• Let’s not dismiss the painful pattern of microaggressions

    … Examples of microaggressions included: general condescension; intuiting that others expected their work to be inferior; or being treated as an intimidating presence… Some people who aren’t subject to microaggressions view them as small, unimportant experiences that are blown out of proportion. But BEP participants told us their effects are real and cumulative… anti-black racism is an especially stubborn force.

  • Historic $100-million gift will help to treat heart disease

    The Munks, who are helping to make Toronto a global centre of innovative heart health care, are to be thanked. Their donation will help to fund work that could prevent the deaths of the 30,000 Canadians killed by heart disease each year, not to mention prevent attacks in the 90 per cent of Canadians with at least one risk factor for cardiovascular disease.

  • Ontario school boards to collect detailed data on hiring, suspensions

    Ontario plans to revamp Grade 9 — with an eye to ending streaming in the first, “critical” year of high school — as part of its new equity plan that will also compel school boards to collect detailed data on everything from staff hires to student suspensions… The province’s three-year equity plan will, for the first time, have school boards collect data on race, ethnicity and other factors to determine if certain groups are disproportionately represented in areas such as suspensions or expulsions and work to address them.

  • End unjust and ineffective practice of academic streaming

    For nearly a quarter century, this policy has done nothing to advance the academic prospects of Ontario students while doing a great deal to reinforce the educational disadvantages experienced by low-income and Black kids. It’s high time to end it… The education system should be a tool for redressing inequities, not compounding them.

  • I stopped talking to white people about race. Here’s what I learned

    Pointing out the differences between us is not the problem. The problem is the power that lies behind those differences, and how the status quo has relied on marginalization. To be responsible citizens we must reckon with this. It’s not just about the newspapers you read or the campaigns you donate to. It’s about your actions. Bringing down these walls means a fundamental restructuring of the society we live in. It means disrupting comfort, including your own.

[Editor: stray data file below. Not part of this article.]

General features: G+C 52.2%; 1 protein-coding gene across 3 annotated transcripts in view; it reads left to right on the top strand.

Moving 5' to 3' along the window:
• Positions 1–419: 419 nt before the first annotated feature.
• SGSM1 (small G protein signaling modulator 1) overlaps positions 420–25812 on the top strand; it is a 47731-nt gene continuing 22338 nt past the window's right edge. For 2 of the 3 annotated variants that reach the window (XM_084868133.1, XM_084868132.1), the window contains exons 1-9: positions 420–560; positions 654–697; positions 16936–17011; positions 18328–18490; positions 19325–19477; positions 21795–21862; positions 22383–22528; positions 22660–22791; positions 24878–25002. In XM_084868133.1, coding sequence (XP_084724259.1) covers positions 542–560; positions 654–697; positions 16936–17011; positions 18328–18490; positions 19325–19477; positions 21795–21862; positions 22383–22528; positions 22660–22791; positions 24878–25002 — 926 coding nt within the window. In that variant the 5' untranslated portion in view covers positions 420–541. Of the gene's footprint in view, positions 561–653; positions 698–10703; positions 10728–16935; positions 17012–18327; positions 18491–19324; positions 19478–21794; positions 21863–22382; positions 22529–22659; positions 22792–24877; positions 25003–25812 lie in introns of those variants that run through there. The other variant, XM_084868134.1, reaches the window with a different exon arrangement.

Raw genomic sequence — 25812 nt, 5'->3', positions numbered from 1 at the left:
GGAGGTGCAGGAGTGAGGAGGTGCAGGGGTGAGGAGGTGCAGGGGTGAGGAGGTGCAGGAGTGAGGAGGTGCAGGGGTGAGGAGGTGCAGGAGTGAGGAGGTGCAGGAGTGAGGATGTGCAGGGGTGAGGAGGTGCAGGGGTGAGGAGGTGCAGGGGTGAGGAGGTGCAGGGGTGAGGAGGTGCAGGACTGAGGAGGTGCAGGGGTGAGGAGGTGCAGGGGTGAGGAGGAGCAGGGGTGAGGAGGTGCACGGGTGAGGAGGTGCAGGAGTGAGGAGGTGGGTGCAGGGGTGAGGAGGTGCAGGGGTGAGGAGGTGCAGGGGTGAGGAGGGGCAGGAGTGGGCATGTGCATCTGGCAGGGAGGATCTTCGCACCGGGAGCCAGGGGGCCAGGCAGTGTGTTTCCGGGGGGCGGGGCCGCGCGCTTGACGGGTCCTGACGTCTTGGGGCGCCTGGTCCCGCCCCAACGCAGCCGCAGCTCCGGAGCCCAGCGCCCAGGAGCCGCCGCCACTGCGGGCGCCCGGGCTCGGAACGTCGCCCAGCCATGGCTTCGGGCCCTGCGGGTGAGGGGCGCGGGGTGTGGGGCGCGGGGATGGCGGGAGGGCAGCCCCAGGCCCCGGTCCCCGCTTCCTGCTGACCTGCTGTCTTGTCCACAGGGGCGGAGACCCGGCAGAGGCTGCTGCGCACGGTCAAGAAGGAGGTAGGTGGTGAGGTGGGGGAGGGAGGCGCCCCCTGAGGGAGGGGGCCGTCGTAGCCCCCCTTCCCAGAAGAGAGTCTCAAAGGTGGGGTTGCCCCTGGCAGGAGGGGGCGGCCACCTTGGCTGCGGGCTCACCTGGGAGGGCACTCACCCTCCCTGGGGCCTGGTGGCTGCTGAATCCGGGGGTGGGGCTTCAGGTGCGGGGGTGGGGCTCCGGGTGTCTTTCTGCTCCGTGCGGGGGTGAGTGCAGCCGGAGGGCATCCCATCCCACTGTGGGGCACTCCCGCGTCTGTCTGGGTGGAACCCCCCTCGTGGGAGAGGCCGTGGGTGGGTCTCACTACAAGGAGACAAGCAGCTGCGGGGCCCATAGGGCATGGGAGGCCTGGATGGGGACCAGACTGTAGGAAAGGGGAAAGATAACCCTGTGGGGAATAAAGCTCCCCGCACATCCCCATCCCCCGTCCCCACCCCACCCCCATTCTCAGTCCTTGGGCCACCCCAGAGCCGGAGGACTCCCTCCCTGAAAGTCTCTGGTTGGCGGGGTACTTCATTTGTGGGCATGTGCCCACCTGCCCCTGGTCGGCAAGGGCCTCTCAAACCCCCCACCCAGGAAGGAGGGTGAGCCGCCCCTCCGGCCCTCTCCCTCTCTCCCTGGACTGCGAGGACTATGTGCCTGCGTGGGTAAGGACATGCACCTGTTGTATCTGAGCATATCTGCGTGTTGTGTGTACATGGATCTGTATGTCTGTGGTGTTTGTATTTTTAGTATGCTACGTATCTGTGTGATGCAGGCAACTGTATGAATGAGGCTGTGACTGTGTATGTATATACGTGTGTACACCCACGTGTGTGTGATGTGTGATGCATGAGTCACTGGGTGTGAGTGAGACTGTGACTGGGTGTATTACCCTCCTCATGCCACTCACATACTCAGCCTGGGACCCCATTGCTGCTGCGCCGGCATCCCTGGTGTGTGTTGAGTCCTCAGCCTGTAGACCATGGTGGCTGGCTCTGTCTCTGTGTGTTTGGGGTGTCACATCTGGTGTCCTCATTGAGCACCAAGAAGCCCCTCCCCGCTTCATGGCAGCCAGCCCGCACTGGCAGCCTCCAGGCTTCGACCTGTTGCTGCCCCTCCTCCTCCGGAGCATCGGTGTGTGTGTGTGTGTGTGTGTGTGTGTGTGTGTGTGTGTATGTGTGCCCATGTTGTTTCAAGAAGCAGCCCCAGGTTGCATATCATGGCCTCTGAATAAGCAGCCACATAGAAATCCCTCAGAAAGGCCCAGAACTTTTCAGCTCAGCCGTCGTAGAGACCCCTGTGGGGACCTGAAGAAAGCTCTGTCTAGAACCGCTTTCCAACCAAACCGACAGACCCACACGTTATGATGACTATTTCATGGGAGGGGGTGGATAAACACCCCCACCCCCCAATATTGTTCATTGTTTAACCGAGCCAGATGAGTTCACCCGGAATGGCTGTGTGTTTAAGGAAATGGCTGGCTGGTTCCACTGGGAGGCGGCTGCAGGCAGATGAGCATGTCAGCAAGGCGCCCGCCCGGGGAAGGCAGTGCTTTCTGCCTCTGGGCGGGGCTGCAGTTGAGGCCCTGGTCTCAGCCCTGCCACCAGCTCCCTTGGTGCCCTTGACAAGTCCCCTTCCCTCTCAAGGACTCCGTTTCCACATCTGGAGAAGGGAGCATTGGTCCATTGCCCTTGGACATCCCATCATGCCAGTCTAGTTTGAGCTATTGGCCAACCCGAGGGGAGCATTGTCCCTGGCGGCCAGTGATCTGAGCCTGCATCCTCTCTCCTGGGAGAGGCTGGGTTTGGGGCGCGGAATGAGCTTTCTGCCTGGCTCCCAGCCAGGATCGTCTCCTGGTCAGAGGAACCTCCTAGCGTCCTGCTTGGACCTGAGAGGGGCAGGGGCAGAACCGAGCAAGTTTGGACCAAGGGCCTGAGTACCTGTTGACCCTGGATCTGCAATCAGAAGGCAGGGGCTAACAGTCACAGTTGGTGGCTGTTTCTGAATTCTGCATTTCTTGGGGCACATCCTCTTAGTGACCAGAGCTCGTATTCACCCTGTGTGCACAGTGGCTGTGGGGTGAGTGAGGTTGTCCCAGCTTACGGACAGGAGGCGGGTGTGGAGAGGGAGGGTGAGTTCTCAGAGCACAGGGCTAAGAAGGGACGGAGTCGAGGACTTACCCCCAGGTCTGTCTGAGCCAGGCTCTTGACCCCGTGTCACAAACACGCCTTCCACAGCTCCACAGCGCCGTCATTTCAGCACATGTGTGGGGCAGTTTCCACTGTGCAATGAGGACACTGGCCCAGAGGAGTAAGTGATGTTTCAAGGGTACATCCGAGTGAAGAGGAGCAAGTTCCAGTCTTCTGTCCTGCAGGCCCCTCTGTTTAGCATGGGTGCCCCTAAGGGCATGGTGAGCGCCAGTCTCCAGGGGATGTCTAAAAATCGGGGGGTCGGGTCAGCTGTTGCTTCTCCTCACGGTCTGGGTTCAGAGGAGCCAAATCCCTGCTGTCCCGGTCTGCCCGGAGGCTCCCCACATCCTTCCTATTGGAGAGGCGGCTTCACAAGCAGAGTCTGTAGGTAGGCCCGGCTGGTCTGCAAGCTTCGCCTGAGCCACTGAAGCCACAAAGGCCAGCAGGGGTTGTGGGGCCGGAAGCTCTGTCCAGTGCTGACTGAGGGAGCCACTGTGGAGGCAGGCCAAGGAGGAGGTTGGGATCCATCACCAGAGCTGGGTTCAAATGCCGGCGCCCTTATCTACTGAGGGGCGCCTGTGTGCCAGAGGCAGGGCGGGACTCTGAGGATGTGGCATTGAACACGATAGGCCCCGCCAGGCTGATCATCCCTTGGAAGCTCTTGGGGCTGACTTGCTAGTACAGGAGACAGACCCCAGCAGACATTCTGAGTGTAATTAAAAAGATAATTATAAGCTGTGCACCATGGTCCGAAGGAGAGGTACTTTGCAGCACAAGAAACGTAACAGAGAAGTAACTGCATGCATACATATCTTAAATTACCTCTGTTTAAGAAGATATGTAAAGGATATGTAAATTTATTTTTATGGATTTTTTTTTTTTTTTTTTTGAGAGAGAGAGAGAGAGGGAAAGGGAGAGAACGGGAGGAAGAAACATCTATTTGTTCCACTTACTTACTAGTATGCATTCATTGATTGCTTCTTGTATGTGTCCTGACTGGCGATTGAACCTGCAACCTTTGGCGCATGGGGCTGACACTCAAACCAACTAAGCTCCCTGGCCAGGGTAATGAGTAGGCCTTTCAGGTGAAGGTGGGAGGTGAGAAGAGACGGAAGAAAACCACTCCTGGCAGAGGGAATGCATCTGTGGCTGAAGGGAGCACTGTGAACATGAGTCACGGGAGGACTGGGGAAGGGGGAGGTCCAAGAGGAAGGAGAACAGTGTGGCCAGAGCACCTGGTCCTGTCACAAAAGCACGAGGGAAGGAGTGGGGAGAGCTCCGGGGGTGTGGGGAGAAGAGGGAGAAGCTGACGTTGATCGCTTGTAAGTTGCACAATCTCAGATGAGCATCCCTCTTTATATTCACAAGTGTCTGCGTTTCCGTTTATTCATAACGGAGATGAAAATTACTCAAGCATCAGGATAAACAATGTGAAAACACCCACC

• White privilege, Jewish privilege, and neo-Nazis

    Privilege is part of any society that stratifies itself along various lines — hierarchical, patriarchal, economical, geographical, political, religious. But when “white privilege” is appropriated as a proxy for societal unfairness, it too easily breeds resentment… The reality everywhere is that race and skin colour are clumsy proxies for social distinctions that matter at least as much…

  • Financial information of universities and degree-granting colleges, 2015/2016

    Canada’s 150 public universities and degree-granting institutions spent $27.1 billion in 2015/2016, up from $26.8 billion in 2014/2015. Revenues fell from $28.4 billion in 2014/2015 to $27.2 billion in 2015/2016… The proportion of provincial funding decreased from 41.5% in 2010/2011 to 39.1% in 2015/2016… The proportion of revenues from tuition fees has grown from 21.5% in 2010/2011 to 27.9% in 2015/2016.

  • Why are some gender activists denying science?

    … the science is settled. The two biological sexes (and there are only two) are broadly (though by no means perfectly) coterminous with gender… Close to 100 per cent of the human race is born with a set of either male or female chromosomes. A small number of people are born with chromosomal and/or reproductive abnormalities, and these people are commonly identified as “intersex.” … None of this is to argue that we should force people to conform to gender stereotypes, or punish them if they don’t.

  • Your name may dictate your apartment, degree, and career

    … name-blind screening is not a panacea — unconscious biases can’t be eliminated with one little recruitment remedy, and candidates will eventually be evaluated face to face. But removing a barrier to diversity in the federal civil service is a positive step, even if it is a minor one.

  • On Canada Day let us remind ourselves we have done well, even as we strive to do better

    Rather than endless existential agonizing over “who are we,” civic nationalism asks simply: what do we want to do together? What are the purposes we want to achieve, what are the ideals we want to stand for? … An element of self-criticism, such as we are now going through, is therefore very much in order. So is a sense of proportion. Like any society, Canada has many sins to its name; foremost among them is the historic treatment and present condition of aboriginal Canadians, which is rightly the source of so much shame at present. But it is not the whole of the Canadian story.